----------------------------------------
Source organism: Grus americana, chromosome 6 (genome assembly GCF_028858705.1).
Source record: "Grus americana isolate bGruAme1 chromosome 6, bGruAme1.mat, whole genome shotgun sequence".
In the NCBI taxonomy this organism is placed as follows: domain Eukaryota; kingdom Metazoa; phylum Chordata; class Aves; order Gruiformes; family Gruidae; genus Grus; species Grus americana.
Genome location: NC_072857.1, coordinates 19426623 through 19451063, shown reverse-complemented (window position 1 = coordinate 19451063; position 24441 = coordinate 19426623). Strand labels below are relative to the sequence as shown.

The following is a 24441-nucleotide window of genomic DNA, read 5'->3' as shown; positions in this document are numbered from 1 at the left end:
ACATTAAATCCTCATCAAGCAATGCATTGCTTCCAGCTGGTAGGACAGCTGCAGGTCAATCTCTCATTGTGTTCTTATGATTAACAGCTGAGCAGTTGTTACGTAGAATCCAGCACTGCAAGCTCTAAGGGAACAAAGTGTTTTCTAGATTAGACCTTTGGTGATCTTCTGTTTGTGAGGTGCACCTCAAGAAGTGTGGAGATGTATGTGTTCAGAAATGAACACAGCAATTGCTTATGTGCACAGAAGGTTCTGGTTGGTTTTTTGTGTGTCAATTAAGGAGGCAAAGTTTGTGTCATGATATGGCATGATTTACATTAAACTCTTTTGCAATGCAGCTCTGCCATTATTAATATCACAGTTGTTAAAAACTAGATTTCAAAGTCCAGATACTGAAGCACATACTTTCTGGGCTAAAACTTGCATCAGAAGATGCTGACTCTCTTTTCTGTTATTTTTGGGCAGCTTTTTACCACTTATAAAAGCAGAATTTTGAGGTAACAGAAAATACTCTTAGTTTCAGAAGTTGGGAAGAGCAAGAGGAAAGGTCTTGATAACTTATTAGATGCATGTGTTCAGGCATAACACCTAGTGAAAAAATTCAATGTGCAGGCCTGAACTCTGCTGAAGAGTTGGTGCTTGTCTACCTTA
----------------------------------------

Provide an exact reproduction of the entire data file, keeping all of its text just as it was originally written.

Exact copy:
Source organism: Grus americana, chromosome 6 (genome assembly GCF_028858705.1).
Source record: "Grus americana isolate bGruAme1 chromosome 6, bGruAme1.mat, whole genome shotgun sequence".
In the NCBI taxonomy this organism is placed as follows: domain Eukaryota; kingdom Metazoa; phylum Chordata; class Aves; order Gruiformes; family Gruidae; genus Grus; species Grus americana.
Genome location: NC_072857.1, coordinates 19426623 through 19451063, shown reverse-complemented (window position 1 = coordinate 19451063; position 24441 = coordinate 19426623). Strand labels below are relative to the sequence as shown.

The following is a 24441-nucleotide window of genomic DNA, read 5'->3' as shown; positions in this document are numbered from 1 at the left end:
ACATTAAATCCTCATCAAGCAATGCATTGCTTCCAGCTGGTAGGACAGCTGCAGGTCAATCTCTCATTGTGTTCTTATGATTAACAGCTGAGCAGTTGTTACGTAGAATCCAGCACTGCAAGCTCTAAGGGAACAAAGTGTTTTCTAGATTAGACCTTTGGTGATCTTCTGTTTGTGAGGTGCACCTCAAGAAGTGTGGAGATGTATGTGTTCAGAAATGAACACAGCAATTGCTTATGTGCACAGAAGGTTCTGGTTGGTTTTTTGTGTGTCAATTAAGGAGGCAAAGTTTGTGTCATGATATGGCATGATTTACATTAAACTCTTTTGCAATGCAGCTCTGCCATTATTAATATCACAGTTGTTAAAAACTAGATTTCAAAGTCCAGATACTGAAGCACATACTTTCTGGGCTAAAACTTGCATCAGAAGATGCTGACTCTCTTTTCTGTTATTTTTGGGCAGCTTTTTACCACTTATAAAAGCAGAATTTTGAGGTAACAGAAAATACTCTTAGTTTCAGAAGTTGGGAAGAGCAAGAGGAAAGGTCTTGATAACTTATTAGATGCATGTGTTCAGGCATAACACCTAGTGAAAAAATTCAATGTGCAGGCCTGAACTCTGCTGAAGAGTTGGTGCTTGTCTACCTTA